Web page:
In the 17 years since the Russos left Collingwood, they’ve become the second highest-grossing filmmakers of all time.


3. Fruitvale Station (2013) – Ryan Coogler

Fruitvale Station (2013)
Fruitvale Station (2013)

As directorial debuts go, Ryan Coogler’s Fruitvale Station is a truly impressive showcase.

A journey through the last 24 hours in the life of Oscar Grant, a 22-year-old African-American man shot dead by police in 2009, Coogler’s intense docudrama gives us Michael B Jordan’s breakout performance as Grant and a sublime Octavia Spencer as Grant’s mother. The day-in-a-life structure allows Coogler to concentrate on character and life’s reassuring moments (Grant trying to get his job back, visiting his daughter, spending time with family) before the story reaches its dark, inevitable climax.

Filmed over just two weeks for under $1 million, Fruitvale Station would ultimately gross $17 million in the US after its 2013 release, by which time Coogler was already developing his Rocky franchise spinoff as co-writer and director. The huge success of Creed in 2015 and Coogler’s upward trajectory from indie movie to mega-budget blockbusters occurred relatively quickly and without any sacrifice in his style or integrity. Both Creed and Fruitvale Station emphasise the personal perspectives of their central characters above the action, and this continues with Coogler’s third film, the Best Picture nominee and global phenomenon that is Black Panther.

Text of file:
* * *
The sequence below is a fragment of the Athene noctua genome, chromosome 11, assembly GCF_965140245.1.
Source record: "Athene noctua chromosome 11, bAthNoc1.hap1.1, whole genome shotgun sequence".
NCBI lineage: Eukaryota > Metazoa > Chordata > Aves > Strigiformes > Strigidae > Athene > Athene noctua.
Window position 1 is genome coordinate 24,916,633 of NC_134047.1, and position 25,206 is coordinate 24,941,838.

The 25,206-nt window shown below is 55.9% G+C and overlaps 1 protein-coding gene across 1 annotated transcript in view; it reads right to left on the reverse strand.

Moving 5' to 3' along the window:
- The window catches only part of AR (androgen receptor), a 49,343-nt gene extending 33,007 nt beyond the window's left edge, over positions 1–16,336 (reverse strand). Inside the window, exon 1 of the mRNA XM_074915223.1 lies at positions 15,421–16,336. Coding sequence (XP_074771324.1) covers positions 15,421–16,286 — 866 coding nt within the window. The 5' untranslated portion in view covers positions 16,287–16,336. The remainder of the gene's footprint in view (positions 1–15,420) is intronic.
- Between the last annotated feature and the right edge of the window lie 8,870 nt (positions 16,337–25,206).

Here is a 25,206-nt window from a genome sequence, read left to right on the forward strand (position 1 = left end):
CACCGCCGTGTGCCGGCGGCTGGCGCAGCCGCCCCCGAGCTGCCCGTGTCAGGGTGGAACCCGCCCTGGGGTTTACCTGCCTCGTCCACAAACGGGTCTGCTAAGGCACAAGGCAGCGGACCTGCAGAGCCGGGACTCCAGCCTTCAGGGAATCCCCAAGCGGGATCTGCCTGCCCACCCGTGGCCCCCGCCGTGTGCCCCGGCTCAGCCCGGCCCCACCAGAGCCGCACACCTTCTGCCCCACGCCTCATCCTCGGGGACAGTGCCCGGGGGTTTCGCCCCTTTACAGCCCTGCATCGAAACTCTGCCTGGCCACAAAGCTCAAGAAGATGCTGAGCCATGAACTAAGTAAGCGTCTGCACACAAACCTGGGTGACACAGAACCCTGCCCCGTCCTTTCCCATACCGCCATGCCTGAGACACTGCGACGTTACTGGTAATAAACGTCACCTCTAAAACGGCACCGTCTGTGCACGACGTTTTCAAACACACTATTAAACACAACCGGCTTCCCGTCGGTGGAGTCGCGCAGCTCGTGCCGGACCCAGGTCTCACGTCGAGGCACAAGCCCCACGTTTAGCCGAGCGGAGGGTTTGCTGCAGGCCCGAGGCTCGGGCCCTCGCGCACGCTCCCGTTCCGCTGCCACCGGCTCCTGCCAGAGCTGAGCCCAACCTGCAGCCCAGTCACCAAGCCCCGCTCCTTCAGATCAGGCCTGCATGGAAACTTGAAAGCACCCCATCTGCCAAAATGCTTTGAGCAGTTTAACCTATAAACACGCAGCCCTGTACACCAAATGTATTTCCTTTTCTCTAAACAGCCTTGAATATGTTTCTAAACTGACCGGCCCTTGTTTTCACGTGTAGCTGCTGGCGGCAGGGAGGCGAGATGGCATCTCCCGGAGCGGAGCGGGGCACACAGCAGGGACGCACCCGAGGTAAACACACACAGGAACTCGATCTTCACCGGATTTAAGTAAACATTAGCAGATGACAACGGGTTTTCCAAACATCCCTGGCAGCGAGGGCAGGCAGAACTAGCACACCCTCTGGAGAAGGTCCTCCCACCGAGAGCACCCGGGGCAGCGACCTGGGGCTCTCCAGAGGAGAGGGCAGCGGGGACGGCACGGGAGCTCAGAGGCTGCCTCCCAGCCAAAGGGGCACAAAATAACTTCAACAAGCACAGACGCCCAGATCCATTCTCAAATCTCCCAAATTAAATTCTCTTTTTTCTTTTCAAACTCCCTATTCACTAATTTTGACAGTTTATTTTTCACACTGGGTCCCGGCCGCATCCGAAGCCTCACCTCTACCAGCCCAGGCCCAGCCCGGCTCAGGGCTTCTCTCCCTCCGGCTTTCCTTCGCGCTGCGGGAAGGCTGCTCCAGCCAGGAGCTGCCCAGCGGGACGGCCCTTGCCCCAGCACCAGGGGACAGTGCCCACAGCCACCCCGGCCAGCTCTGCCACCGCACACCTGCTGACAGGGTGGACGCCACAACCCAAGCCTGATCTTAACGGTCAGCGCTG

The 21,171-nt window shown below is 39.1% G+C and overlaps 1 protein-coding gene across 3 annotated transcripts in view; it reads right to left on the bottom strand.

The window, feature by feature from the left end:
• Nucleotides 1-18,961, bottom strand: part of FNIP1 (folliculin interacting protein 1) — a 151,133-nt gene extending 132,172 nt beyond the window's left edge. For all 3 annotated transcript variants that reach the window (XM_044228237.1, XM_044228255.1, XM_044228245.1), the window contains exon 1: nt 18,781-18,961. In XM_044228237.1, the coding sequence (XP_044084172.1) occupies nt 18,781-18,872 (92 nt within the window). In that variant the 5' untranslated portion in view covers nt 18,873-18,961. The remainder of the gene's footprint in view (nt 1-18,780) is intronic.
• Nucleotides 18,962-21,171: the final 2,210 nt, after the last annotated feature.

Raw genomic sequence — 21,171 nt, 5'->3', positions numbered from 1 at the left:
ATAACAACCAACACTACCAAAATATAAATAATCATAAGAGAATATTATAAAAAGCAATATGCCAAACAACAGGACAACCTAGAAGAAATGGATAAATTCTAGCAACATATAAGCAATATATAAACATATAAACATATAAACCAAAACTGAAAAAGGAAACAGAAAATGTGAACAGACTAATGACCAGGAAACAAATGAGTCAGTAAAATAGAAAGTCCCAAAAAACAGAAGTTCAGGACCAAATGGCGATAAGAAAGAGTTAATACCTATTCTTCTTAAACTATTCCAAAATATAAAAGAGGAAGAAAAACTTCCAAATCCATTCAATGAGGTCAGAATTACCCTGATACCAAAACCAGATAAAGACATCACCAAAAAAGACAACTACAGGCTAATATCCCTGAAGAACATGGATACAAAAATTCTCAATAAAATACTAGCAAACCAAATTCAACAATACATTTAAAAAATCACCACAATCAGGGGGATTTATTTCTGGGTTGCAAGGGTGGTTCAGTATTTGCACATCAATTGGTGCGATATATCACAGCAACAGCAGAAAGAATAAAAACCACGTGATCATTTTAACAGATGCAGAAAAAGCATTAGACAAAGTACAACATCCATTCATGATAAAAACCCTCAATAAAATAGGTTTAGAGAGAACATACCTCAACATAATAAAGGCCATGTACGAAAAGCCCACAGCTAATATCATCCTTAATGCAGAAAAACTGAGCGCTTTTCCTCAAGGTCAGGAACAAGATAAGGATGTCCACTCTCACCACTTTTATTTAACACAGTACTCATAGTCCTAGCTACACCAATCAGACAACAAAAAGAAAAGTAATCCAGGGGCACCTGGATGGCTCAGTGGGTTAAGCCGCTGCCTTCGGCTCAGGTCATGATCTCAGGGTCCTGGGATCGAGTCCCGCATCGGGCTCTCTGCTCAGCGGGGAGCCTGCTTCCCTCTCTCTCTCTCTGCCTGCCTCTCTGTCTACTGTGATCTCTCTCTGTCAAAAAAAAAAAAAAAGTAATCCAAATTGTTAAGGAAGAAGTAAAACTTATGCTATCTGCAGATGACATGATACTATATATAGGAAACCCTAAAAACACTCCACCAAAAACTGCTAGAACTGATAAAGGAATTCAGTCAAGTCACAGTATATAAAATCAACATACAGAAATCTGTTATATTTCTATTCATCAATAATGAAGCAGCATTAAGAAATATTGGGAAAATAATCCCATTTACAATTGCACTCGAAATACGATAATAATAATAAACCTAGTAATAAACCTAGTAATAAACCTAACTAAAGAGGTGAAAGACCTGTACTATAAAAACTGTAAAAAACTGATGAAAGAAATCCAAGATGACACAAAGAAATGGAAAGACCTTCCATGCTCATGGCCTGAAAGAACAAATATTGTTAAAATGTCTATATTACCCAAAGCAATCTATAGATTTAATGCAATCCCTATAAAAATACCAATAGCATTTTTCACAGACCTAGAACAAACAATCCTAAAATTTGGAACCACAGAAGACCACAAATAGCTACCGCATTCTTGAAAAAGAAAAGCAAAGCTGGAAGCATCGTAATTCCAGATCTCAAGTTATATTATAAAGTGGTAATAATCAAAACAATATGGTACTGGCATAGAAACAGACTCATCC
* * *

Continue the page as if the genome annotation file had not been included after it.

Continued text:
When Coogler signed on to co-write and direct Black Panther, he became the youngest ever Marvel filmmaker, and his continued dedication to individual storytelling means that the spectacle of the MCU remains wrapped in the emotions of the characters.